Mobile Payment Trends You Need To Know
More and more people are choosing to make payments using their mobile device. Statistics show that mobile payments will increase over the next few years, more platforms will be launched, wearable technology will develop further and decrease in price, and companies will invest more in improving security. Businesses and budding entrepreneurs need to keep abreast of developments in mobile payment trends to meet customer’s expectations, ensure they don’t lose consumers to their competitors, and increase their profits and bottom line.
Increase in Mobile Payments
Just as credit and debit cards replaced checks and cash, ecash, cryptocash, and ACH transactions (digital or virtual money), will steadily replace cash payments at the checkout. It is estimated that by 2016, more than $27 billion will be made in mobile transactions, with users spending around $721.47 per year. More than 37 million people in the U.S will use proximity mobile payments in 2016, with more and more consumers choosing to pay for products and services over $20 with mobile payments (where previously it was for Starbucks, or goods under $20). Business owners need to recognize that consumers want to pay on the go using the latest technology, to make their purchase quickly, smoothly, and safely.
Faster, More Secure Mobile Payments
A survey commissioned by Bankrate found that 63% of those aged 18 to 29 do not have a credit card, preferring other methods of finance instead. This could be due in part to cyber security threats and bad press, meaning that people avoid using credit cards when purchasing goods or services online.
The risks associated with mobile payments also concern many consumers. ISACA found that only 23% of people felt that mobile payments succeed in keeping personal information safe, and 47% saying they felt mobile payments were not secure. However, although many people expressed their doubts and said they felt data breaches would increase, 42% of respondents had used mobile payment methods last year.
Thankfully, mobile payment providers are on the look-out for ways to provide higher security measures, with fingerprints replacing passwords and the increasing use of NFC. NFC (near-field communication) technology allows two devices equipped with an NFC chip to share data, thereby allowing mobile payments to take place. The devices must be within a few centimeters of each other.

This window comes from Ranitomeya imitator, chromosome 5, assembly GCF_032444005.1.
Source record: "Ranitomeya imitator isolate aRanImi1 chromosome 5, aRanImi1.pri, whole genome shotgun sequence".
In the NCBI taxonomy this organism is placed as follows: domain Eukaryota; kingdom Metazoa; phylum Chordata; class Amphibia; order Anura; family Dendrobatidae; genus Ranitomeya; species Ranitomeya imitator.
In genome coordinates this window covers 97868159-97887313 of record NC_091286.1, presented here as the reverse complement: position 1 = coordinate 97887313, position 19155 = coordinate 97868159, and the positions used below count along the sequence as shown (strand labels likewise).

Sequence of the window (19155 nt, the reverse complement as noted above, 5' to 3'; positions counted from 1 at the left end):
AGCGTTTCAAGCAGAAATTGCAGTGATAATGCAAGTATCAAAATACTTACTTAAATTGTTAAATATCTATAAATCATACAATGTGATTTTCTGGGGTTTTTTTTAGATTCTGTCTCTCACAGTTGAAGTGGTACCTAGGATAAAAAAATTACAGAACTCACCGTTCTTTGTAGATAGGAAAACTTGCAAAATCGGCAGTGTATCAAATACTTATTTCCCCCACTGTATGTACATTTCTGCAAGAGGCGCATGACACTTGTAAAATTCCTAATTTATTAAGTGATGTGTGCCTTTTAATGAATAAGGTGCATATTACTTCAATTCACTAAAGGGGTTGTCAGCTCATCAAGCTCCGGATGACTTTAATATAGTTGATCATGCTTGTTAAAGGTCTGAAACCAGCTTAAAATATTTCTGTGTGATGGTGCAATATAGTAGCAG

The Rising Popularity of the Mobile eWallet
Mobile ewallets are a means of storing credit and debit card information in an app on a smartphone. At the checkout, the information is transferred to the payment terminal in-store. eWallets are difficult to steal or duplicate, which is great news for consumers who are concerned about fraud. Other good news on this front is that advanced biometric recognition processes are being developed and tested, such as voice recognition, pulse, and keystroke detection.
Mobile payment providers have plenty of work to do in developing strategies to protect consumer’s data, while at the same time, they also need to invest in educating the public about their services, the risks, and the effective measures that they already have in place.
More Mobile Payment Platforms to Launch
As well as Apple Pay, Android Pay, and Samsung Pay, more companies are launching their own mobile payment platforms. Walmart Pay allows customers to pay with their smartphones in Walmart stores through their very own Walmart app. Customers scan the code displayed at the register to connect to the app and an electronic receipt is sent to their smartphone confirming payment. Simple!
More Wearable Technology
As well as more platforms becoming available, wearable technology and clothing embedded with internet-connected electronics which exchange data with other devices or manufacturers, will become increasingly popular. EMarketer has predicted that by 2018, nearly 50% of 25 to 34-year-olds will use a wearable device, with 47% of 35 to 44-year-old internet users doing the same.
Businesses need to stay on top of mobile payment technology and ensure that they have the right equipment – and knowledgeable staff – to be able to meet their customer’s expectations at the checkout.